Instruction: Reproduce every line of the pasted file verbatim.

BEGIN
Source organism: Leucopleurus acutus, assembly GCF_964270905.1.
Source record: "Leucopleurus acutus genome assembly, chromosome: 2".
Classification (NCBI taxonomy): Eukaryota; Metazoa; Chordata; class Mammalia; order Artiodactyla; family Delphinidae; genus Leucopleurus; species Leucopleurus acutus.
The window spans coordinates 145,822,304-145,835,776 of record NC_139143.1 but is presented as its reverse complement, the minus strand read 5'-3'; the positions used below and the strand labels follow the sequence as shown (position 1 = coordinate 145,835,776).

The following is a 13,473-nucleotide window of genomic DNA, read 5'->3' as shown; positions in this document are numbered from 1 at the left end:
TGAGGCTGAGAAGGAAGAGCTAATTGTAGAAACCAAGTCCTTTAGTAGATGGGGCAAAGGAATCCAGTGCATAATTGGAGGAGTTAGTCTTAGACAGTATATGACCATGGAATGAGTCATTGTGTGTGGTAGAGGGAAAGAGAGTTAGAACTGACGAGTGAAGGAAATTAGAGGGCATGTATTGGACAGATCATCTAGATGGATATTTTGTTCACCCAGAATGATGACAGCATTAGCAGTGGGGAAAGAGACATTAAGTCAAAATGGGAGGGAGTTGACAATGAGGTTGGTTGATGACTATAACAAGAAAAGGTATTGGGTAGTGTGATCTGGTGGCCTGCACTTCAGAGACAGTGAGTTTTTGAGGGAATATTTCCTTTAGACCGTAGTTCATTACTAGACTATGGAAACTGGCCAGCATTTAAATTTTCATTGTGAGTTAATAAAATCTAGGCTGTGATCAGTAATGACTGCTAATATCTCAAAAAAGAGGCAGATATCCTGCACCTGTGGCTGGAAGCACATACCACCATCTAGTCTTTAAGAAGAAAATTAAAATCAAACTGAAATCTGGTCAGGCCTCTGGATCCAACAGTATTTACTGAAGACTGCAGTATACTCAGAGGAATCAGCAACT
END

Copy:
Source organism: Leucopleurus acutus, assembly GCF_964270905.1.
Source record: "Leucopleurus acutus genome assembly, chromosome: 2".
Classification (NCBI taxonomy): Eukaryota; Metazoa; Chordata; class Mammalia; order Artiodactyla; family Delphinidae; genus Leucopleurus; species Leucopleurus acutus.
The window spans coordinates 145,822,304-145,835,776 of record NC_139143.1 but is presented as its reverse complement, the minus strand read 5'-3'; the positions used below and the strand labels follow the sequence as shown (position 1 = coordinate 145,835,776).

The following is a 13,473-nucleotide window of genomic DNA, read 5'->3' as shown; positions in this document are numbered from 1 at the left end:
TGAGGCTGAGAAGGAAGAGCTAATTGTAGAAACCAAGTCCTTTAGTAGATGGGGCAAAGGAATCCAGTGCATAATTGGAGGAGTTAGTCTTAGACAGTATATGACCATGGAATGAGTCATTGTGTGTGGTAGAGGGAAAGAGAGTTAGAACTGACGAGTGAAGGAAATTAGAGGGCATGTATTGGACAGATCATCTAGATGGATATTTTGTTCACCCAGAATGATGACAGCATTAGCAGTGGGGAAAGAGACATTAAGTCAAAATGGGAGGGAGTTGACAATGAGGTTGGTTGATGACTATAACAAGAAAAGGTATTGGGTAGTGTGATCTGGTGGCCTGCACTTCAGAGACAGTGAGTTTTTGAGGGAATATTTCCTTTAGACCGTAGTTCATTACTAGACTATGGAAACTGGCCAGCATTTAAATTTTCATTGTGAGTTAATAAAATCTAGGCTGTGATCAGTAATGACTGCTAATATCTCAAAAAAGAGGCAGATATCCTGCACCTGTGGCTGGAAGCACATACCACCATCTAGTCTTTAAGAAGAAAATTAAAATCAAACTGAAATCTGGTCAGGCCTCTGGATCCAACAGTATTTACTGAAGACTGCAGTATACTCAGAGGAATCAGCAACT